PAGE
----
Now it makes sense: I finally figured it out—Turkey is behind the flotilla because they are pissed off at Israel for not giving them a single vote in Eurovision. Hmmm. Meanwhile, a song we can all sing. Hat tip to my sister Tracy.
Peaceful flotilla or armed weapons transport? Every new piece of info makes gives lie to the Turkish outrage. Released footage shows the Israeli Navy hailing the vessel and shows the “peaceful” activists attacking the soldiers with lead pipes and trying to wrest their guns from them. Here’s one piece worth reading from Canada (despite the typo in the photo caption). Hat tip to Central LS. And here’s more… plus an opinion piece that is interesting (though please don’t ask me why Ynet is selling ad space to Scientology knuckleheads!).
Meanwhile, there were several pro-IDF rallies today at most of the major universities and even some major intersections. On the flip side, MK Hanin Zoabi (Balad) is under police protection after an uproar in the Knesset, with hotheads calling her a traitor over her participation in the flotilla. (Balad is an Arab party, BTW.)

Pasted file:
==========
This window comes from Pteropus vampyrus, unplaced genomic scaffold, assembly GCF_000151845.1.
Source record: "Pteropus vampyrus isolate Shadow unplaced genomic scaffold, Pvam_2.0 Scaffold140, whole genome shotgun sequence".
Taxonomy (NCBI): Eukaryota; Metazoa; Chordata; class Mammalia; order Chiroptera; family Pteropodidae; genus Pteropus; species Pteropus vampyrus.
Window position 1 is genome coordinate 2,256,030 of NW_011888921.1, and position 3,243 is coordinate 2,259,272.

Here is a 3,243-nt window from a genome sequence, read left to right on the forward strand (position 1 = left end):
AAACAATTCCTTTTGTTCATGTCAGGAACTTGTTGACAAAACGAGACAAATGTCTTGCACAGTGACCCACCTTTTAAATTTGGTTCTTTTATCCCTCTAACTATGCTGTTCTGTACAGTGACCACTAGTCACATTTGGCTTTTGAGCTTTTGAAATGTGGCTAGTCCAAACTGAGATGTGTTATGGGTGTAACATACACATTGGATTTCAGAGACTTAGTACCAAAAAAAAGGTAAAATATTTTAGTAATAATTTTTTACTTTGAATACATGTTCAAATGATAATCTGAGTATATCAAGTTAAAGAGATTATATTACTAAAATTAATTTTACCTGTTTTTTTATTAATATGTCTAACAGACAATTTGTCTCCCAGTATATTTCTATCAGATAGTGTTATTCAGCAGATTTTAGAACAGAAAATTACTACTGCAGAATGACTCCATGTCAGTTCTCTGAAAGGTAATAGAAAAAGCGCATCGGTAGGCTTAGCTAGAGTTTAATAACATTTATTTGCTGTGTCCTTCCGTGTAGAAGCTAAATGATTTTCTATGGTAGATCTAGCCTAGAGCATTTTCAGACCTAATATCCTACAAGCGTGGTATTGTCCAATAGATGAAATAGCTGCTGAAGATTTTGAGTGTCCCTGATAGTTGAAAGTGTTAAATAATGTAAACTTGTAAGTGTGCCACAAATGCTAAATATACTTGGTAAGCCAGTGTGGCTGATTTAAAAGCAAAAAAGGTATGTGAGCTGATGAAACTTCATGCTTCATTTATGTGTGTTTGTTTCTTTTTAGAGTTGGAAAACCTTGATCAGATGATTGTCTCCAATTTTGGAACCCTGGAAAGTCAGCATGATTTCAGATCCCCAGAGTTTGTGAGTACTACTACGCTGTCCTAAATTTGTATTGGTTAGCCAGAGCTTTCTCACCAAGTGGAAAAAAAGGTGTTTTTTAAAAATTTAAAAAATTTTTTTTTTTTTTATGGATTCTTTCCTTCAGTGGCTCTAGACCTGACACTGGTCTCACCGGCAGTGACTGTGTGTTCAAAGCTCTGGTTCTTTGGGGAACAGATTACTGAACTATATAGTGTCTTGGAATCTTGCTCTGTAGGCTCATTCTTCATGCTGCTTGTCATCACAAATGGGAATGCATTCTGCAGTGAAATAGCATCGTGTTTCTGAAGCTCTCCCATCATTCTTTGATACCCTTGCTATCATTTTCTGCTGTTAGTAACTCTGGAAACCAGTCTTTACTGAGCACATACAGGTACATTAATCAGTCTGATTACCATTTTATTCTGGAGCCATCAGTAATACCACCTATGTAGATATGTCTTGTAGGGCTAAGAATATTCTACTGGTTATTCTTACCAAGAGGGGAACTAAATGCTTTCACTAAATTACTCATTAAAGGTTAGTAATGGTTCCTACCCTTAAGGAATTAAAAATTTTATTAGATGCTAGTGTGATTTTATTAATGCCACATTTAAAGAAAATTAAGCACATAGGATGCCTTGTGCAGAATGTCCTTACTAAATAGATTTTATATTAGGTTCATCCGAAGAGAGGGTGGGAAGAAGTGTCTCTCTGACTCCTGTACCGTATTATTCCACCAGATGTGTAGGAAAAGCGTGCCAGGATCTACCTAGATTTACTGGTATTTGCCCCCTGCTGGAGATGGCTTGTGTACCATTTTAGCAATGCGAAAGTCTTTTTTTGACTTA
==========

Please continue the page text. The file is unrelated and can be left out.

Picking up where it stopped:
Technophobe alert: I ran into three scary cases of the technologically-challenged over the past few days.
- The first was when I faxed a document to someone. During the phone follow-up, he asked me if I needed the document back, because he could “fax it back to me.”
- The second was told to me by a friend who claims that her brother was so clueless that he would periodically confuse the cellphone and TV remote. She would get a call at an odd hour and hear the TV. (Someone had obligingly programmed in her phone number as a speed dial, and that was the button that her brother would push, while aiming the phone at the TV.)
- The third occurred during a meeting with a prospective client. They told me that they had met with another contractor who didn’t know what “hi-tech” meant. Had never heard the term. Aaaauuuuggghhh!!!!
Echos of Eurovision: Walking Terri the other night, we pass two young girls strolling along, playing music on a cellphone. The song? Milan Stanković’s Ovo Je Balkan (Serbia’s entry in Eurovision).